It depends on the type of institutions we are talking about. Perhaps government is looking at those institutions that generate foreign exchange. You can achieve it for agencies that are involved with collecting taxes, import for international trade or excise and duties. You can actually domicile the accounts of such agencies with central bank. But even in banking practice today, CBN cannot be a primary receiver of such revenue. It has to be commercial banks and that would then specify in that context what proportion of this revenue that the commercial banks may have realized on behalf of these agencies that can remain in the commercial account. Because when it remains in that particular commercial bank account, we also need to decide those that would draw from that account. But we have gone past the error where CBN does retail banking to all agencies. We are now looking at the operational challenge of implementing these policies, which means the bank branches within areas of collection, will be used by agencies to collect revenue. When you collect the revenue, you must pay it into an account and the CBN is not everywhere. The issue still remains what proportion can such agencies retain in their commercial bank accounts, and at what point would they surrender every thing to the central bank, because the central bank is the government’s bank and also the banker’s bank. In fact, for internationally generated revenue, it is easy to domicile; we know the agencies, especially when it relates to petroleum, but when you look at other form of taxes and revenue, it is not easy to identify one collection centre for all of them especially if it is mobilized by branches of banks spread across the country. There may not be need to totally centralize those accounts. We need to draw specific spending instructions for each sector according to their needs. For example, a university should still be able to chalks, relative comfort for the classroom, even after surrendering into the unified account.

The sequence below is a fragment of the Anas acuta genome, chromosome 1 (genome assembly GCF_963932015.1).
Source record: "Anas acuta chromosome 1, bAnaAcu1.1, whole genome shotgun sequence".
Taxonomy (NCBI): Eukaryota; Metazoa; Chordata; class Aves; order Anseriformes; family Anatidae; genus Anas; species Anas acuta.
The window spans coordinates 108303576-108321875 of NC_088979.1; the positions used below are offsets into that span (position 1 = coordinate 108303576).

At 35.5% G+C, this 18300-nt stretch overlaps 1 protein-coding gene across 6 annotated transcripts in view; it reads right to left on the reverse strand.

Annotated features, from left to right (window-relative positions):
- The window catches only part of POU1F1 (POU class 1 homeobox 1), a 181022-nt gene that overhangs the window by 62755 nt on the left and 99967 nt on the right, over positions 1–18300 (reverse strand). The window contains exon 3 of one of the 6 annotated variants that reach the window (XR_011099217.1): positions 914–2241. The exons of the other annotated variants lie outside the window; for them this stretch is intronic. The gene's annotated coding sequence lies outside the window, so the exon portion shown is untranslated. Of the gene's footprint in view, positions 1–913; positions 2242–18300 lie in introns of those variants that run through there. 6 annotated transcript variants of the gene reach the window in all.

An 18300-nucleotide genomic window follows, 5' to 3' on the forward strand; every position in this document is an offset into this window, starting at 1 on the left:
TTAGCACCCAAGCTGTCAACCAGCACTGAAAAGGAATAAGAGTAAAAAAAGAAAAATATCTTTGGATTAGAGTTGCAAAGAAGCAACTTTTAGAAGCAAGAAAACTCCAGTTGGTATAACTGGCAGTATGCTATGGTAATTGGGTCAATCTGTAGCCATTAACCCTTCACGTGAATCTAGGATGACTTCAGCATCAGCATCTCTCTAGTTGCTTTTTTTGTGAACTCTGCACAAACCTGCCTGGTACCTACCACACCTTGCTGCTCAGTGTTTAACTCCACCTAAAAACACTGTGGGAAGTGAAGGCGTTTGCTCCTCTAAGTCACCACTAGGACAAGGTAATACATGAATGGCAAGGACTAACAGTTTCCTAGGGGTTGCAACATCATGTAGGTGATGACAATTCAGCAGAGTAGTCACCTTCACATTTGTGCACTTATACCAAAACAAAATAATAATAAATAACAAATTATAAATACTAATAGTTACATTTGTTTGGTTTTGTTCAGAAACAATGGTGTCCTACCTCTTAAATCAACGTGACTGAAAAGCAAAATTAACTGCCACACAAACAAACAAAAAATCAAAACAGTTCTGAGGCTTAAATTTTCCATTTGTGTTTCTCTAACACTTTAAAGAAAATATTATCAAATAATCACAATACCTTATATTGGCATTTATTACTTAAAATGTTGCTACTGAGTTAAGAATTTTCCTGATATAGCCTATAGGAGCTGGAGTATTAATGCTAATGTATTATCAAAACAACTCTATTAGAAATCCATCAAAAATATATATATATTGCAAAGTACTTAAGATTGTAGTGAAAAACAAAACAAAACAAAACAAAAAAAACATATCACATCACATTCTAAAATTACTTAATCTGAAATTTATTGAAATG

I am not saying specifically that they should be allowed to retain, the ideal situation is to estimate their revenue generating capacity, estimate their needs and make provision to met the expenses that arises thereof in advance of realisation of this revenue.